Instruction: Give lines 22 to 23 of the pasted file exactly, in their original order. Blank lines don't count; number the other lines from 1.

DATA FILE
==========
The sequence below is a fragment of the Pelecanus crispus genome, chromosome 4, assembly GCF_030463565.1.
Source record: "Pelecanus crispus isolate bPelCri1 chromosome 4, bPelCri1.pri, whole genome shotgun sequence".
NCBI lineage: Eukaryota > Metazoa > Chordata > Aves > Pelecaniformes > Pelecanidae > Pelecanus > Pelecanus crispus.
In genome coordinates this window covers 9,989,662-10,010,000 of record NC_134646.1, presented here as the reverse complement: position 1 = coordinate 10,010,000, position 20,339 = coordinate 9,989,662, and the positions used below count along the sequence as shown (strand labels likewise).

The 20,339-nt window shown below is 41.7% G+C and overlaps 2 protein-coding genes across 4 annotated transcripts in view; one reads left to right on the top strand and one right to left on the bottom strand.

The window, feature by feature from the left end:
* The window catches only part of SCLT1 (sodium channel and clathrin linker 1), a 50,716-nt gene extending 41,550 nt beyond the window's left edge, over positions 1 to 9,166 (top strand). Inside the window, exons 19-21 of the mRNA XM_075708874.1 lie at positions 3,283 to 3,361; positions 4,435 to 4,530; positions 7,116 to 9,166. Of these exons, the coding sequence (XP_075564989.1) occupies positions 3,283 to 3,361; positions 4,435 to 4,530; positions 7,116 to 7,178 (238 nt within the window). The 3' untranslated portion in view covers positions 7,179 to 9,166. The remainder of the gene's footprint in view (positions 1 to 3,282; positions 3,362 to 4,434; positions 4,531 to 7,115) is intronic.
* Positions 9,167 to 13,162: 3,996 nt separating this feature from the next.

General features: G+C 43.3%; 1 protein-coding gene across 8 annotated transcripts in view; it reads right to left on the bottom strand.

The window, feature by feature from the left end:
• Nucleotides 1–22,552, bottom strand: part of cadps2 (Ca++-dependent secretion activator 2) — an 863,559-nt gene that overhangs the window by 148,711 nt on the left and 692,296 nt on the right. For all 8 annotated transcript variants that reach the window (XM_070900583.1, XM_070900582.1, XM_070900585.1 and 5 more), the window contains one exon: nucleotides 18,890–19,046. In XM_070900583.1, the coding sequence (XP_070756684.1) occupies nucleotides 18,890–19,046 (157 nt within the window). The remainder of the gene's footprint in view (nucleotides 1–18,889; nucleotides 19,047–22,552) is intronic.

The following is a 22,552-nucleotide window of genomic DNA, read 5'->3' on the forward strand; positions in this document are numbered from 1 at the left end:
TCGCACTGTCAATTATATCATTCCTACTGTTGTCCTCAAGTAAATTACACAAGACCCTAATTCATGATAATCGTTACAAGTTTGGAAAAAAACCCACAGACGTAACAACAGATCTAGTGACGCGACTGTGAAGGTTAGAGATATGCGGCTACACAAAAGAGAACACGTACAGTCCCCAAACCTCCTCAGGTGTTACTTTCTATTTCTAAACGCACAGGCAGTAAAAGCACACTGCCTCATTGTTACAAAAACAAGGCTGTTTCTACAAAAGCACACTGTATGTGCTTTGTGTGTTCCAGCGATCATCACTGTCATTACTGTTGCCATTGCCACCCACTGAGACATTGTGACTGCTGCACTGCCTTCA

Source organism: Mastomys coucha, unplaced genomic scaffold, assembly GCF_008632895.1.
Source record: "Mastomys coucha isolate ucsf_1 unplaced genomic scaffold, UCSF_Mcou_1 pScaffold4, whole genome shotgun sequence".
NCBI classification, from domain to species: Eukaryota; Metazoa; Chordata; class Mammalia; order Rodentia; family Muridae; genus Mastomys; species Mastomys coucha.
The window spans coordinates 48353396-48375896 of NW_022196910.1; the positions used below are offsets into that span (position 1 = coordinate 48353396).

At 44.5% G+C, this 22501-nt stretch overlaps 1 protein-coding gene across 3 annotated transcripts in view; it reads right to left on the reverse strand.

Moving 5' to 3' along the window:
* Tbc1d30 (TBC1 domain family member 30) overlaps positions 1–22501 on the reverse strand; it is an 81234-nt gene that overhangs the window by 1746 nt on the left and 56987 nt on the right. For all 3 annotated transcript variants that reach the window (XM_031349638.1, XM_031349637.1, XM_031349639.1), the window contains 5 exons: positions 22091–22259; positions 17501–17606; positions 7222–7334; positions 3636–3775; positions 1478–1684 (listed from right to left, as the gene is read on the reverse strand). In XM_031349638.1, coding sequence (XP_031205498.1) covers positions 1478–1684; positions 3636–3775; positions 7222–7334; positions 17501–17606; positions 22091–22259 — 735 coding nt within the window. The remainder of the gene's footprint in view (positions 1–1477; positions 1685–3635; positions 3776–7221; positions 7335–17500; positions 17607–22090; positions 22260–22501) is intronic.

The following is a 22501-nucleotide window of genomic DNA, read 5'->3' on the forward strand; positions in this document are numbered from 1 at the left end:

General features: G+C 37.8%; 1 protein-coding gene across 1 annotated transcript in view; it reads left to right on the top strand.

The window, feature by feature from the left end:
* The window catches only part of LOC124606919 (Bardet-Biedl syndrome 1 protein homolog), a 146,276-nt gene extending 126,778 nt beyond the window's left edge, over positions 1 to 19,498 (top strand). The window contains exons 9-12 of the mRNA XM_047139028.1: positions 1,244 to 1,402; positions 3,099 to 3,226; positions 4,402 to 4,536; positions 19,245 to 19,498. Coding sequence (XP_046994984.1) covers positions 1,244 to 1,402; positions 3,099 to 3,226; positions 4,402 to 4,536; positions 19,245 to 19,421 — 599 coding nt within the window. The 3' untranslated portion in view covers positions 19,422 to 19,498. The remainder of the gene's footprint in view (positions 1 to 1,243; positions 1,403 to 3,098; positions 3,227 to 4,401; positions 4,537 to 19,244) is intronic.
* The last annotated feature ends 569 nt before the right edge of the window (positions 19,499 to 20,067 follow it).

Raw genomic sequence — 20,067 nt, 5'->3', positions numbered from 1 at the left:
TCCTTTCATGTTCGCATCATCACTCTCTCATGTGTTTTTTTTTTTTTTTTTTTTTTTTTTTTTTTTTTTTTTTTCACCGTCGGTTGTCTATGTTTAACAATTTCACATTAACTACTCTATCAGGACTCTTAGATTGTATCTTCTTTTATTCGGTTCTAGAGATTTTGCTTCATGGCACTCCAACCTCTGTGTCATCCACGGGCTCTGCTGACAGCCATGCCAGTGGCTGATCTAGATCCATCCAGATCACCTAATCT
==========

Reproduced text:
General features: G+C 37.8%; 1 protein-coding gene across 1 annotated transcript in view; it reads left to right on the top strand.

The window, feature by feature from the left end: